Grueneberg Ganglion Neurons Are Finely Tuned Cold Sensors

The Journal of Neuroscience, 2010, doi:0.1523/​JNEUROSCI.0608-10.2010, published on 02.06.2010
The Journal of Neuroscience, online article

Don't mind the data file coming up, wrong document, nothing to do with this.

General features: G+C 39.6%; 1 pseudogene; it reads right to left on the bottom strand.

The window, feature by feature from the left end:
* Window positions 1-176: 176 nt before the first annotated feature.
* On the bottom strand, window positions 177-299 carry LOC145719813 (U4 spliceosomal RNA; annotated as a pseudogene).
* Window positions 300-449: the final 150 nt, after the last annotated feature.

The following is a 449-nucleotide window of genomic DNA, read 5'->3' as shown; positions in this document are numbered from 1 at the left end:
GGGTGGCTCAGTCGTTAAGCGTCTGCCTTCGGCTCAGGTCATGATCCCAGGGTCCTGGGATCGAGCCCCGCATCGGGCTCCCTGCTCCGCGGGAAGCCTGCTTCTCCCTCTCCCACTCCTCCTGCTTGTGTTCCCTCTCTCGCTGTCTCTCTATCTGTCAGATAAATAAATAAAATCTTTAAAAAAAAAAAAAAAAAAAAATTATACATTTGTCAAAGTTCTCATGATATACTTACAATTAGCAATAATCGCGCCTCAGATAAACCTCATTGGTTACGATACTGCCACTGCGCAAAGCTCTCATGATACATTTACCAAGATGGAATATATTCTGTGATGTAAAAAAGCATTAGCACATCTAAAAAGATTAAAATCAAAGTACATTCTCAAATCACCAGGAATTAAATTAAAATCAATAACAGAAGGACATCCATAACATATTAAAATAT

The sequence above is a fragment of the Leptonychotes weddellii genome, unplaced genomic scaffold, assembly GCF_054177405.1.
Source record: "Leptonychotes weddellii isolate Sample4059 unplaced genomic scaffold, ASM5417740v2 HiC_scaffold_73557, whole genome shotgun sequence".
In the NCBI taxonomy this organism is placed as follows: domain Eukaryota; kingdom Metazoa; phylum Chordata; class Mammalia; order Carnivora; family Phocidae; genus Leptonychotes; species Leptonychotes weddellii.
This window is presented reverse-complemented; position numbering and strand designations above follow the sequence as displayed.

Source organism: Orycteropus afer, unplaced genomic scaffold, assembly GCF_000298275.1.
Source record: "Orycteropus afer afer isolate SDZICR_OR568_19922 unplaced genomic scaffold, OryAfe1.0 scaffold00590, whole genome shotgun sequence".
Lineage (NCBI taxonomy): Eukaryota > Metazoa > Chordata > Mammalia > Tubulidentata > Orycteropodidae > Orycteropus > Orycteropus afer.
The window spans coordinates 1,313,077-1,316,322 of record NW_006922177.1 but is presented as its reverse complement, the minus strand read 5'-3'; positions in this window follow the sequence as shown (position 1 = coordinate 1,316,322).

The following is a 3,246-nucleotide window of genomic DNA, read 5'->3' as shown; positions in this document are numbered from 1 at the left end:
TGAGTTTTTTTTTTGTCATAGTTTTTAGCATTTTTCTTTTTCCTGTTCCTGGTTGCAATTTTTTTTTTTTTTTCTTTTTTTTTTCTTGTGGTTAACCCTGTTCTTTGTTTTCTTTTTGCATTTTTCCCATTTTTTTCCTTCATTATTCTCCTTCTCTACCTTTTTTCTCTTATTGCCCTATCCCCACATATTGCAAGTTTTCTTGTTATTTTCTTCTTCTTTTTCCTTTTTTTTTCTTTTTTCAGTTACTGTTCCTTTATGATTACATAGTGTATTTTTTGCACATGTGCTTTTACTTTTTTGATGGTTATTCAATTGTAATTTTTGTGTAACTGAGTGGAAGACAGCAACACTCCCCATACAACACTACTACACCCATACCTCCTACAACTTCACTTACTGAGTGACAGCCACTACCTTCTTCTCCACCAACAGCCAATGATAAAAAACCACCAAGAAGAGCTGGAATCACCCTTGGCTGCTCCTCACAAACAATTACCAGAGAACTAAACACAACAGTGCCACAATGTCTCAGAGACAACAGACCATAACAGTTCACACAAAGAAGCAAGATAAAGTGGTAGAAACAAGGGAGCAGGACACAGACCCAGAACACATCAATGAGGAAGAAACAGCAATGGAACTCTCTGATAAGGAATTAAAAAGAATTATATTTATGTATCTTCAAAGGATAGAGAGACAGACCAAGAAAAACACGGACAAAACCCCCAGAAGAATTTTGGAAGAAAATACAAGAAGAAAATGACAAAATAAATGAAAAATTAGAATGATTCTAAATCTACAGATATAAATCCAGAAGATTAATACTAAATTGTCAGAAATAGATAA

The Grueneberg ganglion is a newly appreciated nasal subsystem with neural connections to the olfactory forebrain, but its functional role has not been well defined. Here, we assess whether Grueneberg ganglion neurons (GGNs) function as thermosensors. By investigating the effect of acute temperature changes on the cytosolic Ca2+ concentration of genetically labeled mouse GGNs (either gender), we demonstrate that GGNs are thermosensory neurons specialized to detect a temperature decline within a given temperature window. Furthermore, GGNs comprise a relatively homogeneous cell population with respect to temperature sensitivity. GGNs do not respond to ligands of the temperature-sensitive TRP channels TRPM8 and TRPA1, suggesting a novel mechanism for temperature sensing. One possibility is a cGMP-mediated mechanism, as GGNs express the receptor guanylyl cyclase GC-G, the cGMP-sensitive phosphodiesterase PDE2 and the cGMP-sensitive channel CNGA3. Surprisingly, Cnga3-null mice show normal cooling-induced Ca2+ responses although cGMP-dependent Ca2+ increases are absent in these mice. Rather, the cooling-induced Ca2+ response of GGNs depends critically on the activity of a tetrodotoxin-sensitive voltage-gated sodium channel whereas the cGMP-dependent Ca2+ signal does not. These findings establish the Grueneberg ganglion as a sensory organ mediating cold-evoked neural responses, possibly in conjunction with the sensing of other stress- or fear-related chemical social cues.

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